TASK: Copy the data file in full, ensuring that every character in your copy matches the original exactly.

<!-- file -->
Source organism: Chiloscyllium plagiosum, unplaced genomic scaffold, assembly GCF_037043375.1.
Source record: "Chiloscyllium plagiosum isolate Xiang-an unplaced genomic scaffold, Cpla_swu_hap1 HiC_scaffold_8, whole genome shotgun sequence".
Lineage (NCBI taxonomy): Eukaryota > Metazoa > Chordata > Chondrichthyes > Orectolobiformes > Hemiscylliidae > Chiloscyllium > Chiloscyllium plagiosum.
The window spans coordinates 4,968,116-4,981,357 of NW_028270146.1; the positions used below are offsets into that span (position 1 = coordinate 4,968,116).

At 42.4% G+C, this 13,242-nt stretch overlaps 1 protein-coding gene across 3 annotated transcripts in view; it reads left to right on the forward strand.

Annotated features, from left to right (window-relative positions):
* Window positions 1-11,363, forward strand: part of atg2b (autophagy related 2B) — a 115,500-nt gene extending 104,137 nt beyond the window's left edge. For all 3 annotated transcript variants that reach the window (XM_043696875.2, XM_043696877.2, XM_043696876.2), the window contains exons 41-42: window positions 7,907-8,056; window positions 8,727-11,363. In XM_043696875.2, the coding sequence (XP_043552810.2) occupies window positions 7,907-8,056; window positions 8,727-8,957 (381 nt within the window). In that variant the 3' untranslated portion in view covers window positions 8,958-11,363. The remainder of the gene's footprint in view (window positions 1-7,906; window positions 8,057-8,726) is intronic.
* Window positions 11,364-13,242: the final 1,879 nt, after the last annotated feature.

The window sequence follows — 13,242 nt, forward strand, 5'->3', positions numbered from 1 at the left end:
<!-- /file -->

Source organism: Chiloscyllium plagiosum, unplaced genomic scaffold, assembly GCF_037043375.1.
Source record: "Chiloscyllium plagiosum isolate Xiang-an unplaced genomic scaffold, Cpla_swu_hap1 HiC_scaffold_8, whole genome shotgun sequence".
Lineage (NCBI taxonomy): Eukaryota > Metazoa > Chordata > Chondrichthyes > Orectolobiformes > Hemiscylliidae > Chiloscyllium > Chiloscyllium plagiosum.
The window spans coordinates 4,968,116-4,981,357 of NW_028270146.1; the positions used below are offsets into that span (position 1 = coordinate 4,968,116).

At 42.4% G+C, this 13,242-nt stretch overlaps 1 protein-coding gene across 3 annotated transcripts in view; it reads left to right on the forward strand.

Annotated features, from left to right (window-relative positions):
* Window positions 1-11,363, forward strand: part of atg2b (autophagy related 2B) — a 115,500-nt gene extending 104,137 nt beyond the window's left edge. For all 3 annotated transcript variants that reach the window (XM_043696875.2, XM_043696877.2, XM_043696876.2), the window contains exons 41-42: window positions 7,907-8,056; window positions 8,727-11,363. In XM_043696875.2, the coding sequence (XP_043552810.2) occupies window positions 7,907-8,056; window positions 8,727-8,957 (381 nt within the window). In that variant the 3' untranslated portion in view covers window positions 8,958-11,363. The remainder of the gene's footprint in view (window positions 1-7,906; window positions 8,057-8,726) is intronic.
* Window positions 11,364-13,242: the final 1,879 nt, after the last annotated feature.

The window sequence follows — 13,242 nt, forward strand, 5'->3', positions numbered from 1 at the left end: